Most customers shopping for sheet music could play the piano, so they would use one of the pianos in the store to try out their selection.  Sheet music had been popular throughout the 19th and 20th centuries, and reached its peak in the 1920’s and 1930’s, and then slowly died out.

Phonograph records were another popular item in the Keagle store.  Both the Edison and Victor machines were competing with each other for the market, but the heavier Edison records lost popularity with the lighter Victor and other makes.  The store had two rooms where costumers could play a record before buying it.  Electricity was not available outside of Canton, and those living in the farms nearby did not have it until later in the 30’s.  The early phonographs that had to be changed often so it would not damage the record.  These were far less faithful in the reproduction of sound than our present Hi-Fi sets, but they were better than nothing.

Sometime during the 1920’s, the firm opened a branch store in Troy, Pa., but this venture was not successful enough to continue and was closed down.

In 1932 the store was moved back to the original building on Troy street.  The depression caused many wage earners to lose their jobs, so people could only buy those items that were absolutely essential.  The business was able to survive through the 1930’s from the sale of Maytag washing machines, radios and Singer Sewing machines.  The Maytag company developed a two-cycle gasoline engine for use on its washers, and these sold well to the farmers before rural electrification brought electricity to the farms.  You could tell from quite a distance away who was washing clothes by the sound of these Maytag washing machine engines.

Photo Caption – page 221p:
The photograph below shows Grant and Leon Keagle with the popular aluminum tub Maytag washing machine, with a young James Keagle sitting on the top lid.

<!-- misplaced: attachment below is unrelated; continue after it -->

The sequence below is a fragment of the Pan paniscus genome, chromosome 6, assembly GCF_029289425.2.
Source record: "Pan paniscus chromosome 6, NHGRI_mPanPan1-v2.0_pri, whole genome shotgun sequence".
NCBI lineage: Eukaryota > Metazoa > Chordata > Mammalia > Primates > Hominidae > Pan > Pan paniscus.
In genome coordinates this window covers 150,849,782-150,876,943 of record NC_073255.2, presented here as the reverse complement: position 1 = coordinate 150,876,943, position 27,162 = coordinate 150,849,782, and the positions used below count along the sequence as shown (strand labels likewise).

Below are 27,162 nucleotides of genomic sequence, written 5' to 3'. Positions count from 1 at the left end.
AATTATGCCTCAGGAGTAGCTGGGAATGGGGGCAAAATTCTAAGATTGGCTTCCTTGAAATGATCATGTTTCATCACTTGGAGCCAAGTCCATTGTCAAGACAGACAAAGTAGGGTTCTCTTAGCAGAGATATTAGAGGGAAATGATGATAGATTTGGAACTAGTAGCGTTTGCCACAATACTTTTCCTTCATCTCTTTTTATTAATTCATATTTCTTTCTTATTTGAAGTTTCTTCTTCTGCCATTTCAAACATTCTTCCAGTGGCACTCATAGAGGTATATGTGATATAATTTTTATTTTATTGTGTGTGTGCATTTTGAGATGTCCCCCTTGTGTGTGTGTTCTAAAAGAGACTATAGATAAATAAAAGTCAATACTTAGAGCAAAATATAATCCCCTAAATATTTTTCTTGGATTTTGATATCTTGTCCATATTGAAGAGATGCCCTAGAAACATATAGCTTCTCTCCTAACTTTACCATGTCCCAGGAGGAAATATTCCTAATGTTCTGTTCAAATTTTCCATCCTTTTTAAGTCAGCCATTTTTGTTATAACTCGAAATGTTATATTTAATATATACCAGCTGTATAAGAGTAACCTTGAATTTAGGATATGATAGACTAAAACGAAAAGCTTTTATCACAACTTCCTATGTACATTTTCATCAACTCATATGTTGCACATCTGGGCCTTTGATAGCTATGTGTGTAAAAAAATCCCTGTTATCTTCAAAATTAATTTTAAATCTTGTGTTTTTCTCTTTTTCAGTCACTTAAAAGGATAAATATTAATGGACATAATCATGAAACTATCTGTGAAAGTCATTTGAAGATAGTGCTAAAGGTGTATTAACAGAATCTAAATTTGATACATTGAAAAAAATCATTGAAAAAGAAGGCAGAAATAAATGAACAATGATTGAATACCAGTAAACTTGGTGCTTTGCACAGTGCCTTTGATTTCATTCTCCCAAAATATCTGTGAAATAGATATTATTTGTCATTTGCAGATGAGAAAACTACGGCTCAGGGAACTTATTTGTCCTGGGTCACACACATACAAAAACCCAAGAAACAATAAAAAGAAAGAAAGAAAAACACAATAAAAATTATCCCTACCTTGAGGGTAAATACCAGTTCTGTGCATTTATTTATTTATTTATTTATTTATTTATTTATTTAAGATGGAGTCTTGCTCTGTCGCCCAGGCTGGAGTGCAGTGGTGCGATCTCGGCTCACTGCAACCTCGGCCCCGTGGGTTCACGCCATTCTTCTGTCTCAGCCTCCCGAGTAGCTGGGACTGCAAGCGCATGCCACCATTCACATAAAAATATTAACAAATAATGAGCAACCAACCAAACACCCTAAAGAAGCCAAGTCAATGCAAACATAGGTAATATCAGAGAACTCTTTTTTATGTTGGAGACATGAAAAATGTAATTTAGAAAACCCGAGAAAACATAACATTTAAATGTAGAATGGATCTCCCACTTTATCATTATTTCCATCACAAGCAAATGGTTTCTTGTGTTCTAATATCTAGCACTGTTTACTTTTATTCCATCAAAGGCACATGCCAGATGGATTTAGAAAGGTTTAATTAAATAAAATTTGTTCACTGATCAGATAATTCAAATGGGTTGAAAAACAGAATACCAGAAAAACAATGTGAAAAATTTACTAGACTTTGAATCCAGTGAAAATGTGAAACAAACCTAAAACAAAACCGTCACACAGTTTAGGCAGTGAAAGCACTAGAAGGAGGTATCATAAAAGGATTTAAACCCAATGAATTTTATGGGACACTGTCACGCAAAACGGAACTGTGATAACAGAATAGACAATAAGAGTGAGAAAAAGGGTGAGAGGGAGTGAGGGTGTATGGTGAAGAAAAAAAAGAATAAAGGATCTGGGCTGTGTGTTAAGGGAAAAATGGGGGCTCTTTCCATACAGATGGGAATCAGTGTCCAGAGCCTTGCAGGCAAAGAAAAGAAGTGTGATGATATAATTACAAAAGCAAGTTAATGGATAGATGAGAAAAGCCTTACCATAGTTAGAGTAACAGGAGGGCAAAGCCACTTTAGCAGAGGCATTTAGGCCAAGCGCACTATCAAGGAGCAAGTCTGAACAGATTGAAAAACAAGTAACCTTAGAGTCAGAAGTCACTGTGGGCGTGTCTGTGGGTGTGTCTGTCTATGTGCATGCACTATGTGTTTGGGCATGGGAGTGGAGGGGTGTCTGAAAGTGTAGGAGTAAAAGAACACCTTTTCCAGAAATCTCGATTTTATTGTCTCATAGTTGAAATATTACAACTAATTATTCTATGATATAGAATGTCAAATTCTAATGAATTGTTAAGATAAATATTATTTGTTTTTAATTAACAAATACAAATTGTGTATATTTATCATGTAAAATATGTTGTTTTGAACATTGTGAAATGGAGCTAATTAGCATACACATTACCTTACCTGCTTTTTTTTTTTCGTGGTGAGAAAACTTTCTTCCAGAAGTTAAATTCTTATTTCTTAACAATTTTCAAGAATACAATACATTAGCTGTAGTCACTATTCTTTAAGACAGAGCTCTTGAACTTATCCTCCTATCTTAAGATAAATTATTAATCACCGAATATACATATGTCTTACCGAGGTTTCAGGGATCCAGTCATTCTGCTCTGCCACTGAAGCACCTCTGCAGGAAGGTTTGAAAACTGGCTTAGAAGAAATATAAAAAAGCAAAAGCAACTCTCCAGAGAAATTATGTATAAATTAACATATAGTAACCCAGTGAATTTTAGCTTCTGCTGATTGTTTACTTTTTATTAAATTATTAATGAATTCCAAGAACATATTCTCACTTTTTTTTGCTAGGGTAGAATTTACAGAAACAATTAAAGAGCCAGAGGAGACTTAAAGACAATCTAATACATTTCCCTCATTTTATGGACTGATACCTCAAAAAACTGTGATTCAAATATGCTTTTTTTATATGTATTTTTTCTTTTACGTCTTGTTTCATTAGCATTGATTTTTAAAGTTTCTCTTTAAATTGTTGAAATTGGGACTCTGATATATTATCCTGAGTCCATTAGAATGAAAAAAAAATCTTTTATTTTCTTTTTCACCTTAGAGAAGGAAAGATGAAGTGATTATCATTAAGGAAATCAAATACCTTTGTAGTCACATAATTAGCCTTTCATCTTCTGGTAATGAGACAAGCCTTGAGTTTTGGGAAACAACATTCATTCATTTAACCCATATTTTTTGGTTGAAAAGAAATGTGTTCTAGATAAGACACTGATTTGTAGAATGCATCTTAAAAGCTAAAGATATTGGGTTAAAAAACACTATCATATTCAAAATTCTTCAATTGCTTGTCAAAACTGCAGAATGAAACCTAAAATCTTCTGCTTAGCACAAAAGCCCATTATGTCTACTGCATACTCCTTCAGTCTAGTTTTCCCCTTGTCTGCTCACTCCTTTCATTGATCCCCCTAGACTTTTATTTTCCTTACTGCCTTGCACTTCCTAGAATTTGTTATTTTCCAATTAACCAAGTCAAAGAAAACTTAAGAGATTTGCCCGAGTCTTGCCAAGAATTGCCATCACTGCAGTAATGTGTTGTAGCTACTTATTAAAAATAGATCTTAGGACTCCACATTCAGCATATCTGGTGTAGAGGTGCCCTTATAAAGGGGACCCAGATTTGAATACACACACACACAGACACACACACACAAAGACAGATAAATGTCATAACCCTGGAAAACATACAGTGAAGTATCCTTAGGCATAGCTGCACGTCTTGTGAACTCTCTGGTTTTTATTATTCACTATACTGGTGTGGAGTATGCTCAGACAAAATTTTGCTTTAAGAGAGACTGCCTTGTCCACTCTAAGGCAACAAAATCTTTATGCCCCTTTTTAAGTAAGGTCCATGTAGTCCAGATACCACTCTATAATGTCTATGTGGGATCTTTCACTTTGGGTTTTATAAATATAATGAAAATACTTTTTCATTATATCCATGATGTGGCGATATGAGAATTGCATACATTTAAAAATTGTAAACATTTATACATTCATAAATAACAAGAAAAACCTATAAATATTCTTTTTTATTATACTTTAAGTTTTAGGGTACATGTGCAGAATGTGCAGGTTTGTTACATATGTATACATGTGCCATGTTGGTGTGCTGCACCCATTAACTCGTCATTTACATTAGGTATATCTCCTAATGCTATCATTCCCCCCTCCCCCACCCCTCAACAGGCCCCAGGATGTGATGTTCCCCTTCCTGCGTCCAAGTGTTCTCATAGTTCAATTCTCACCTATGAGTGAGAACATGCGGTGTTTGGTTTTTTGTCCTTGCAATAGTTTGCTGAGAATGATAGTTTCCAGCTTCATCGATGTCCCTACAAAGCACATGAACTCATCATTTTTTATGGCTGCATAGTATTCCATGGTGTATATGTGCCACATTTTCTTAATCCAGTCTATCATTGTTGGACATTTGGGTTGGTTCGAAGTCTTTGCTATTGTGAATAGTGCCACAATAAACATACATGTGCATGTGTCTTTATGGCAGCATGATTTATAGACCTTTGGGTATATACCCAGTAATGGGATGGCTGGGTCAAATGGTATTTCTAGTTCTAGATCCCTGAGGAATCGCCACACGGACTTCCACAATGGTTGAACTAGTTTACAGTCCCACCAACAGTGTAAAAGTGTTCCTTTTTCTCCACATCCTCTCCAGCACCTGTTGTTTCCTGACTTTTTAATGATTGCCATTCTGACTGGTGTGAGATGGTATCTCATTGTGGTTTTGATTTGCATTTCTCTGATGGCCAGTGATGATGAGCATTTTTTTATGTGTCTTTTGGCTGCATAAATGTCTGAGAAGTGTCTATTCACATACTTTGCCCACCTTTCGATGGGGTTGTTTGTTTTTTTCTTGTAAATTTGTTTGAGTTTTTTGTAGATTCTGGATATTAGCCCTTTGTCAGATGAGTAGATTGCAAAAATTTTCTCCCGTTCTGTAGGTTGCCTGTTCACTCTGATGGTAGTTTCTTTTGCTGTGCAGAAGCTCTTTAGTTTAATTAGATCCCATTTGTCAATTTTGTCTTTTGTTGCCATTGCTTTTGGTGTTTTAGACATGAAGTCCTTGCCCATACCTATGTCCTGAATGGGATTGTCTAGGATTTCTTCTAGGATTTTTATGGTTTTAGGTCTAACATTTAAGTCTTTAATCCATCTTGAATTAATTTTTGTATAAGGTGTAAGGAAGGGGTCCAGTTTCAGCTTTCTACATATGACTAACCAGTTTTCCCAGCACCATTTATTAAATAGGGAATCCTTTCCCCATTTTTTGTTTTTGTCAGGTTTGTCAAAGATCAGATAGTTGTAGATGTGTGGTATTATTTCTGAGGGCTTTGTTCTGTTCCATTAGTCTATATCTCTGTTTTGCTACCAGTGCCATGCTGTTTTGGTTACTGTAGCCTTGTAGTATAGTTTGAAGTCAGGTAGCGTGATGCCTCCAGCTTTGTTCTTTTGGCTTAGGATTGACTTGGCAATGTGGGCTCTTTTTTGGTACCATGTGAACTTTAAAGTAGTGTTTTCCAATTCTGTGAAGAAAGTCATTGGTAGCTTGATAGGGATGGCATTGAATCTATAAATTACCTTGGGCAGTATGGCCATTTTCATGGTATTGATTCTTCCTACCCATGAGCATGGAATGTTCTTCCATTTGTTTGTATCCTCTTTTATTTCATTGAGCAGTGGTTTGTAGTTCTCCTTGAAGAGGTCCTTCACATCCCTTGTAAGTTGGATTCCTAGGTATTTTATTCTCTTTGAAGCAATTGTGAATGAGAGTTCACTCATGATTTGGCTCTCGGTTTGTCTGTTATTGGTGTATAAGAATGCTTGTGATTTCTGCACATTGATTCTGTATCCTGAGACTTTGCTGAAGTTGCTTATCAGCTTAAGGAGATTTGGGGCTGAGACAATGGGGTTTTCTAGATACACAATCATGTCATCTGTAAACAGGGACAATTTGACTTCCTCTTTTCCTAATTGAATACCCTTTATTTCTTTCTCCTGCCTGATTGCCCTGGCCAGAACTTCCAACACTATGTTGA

During the 1940’s, World War II caused the production of non essential goods not needed for the war effort to be drastically curtailed.  Factories were needed to product military supplies.  This made for difficult times for all retail stores selling non essential consumer goods, as they were unable to get things to sell.  Even after the end of the war, it took some time before factories could retool for their usual line of consumer goods.  Somehow the business was able to survive these trying times.

After the death of Grant Keagle in 1954, the name of the business was changed to “Keagle’s Music Store,” and moved to a new location on the west side of Sullivan street.  Leon and Eleanor purchased a building that was formerly Ayers farm equipment store.  They ran the business from this location for a few years, then bought a building directly across the street.  They continued at this location until ill health forced their retirement.  The last few years saw a decline in the number of sales, but they preferred to spend their days downtown at the store as they had done for over fifty five years.  This kept them in contact with the many friends they had acquired over the years.  They had operated the business from 1914 to 1971, a period of fifty-six years.

--Roger M. Keagle

Photo Caption – page 222p:
The Troy Street Store as it appeared in the 1950’s
Tri-Counties Page 16165
Bradford County PA
Chemung County NY
Tioga County PA

Published On Tri-Counties Site On 04 AUG 2008
By Joyce M. Tice
Email: Joyce M. Tice

The History Center on Main Street, 83 N. Main Street, Mansfield PA 16933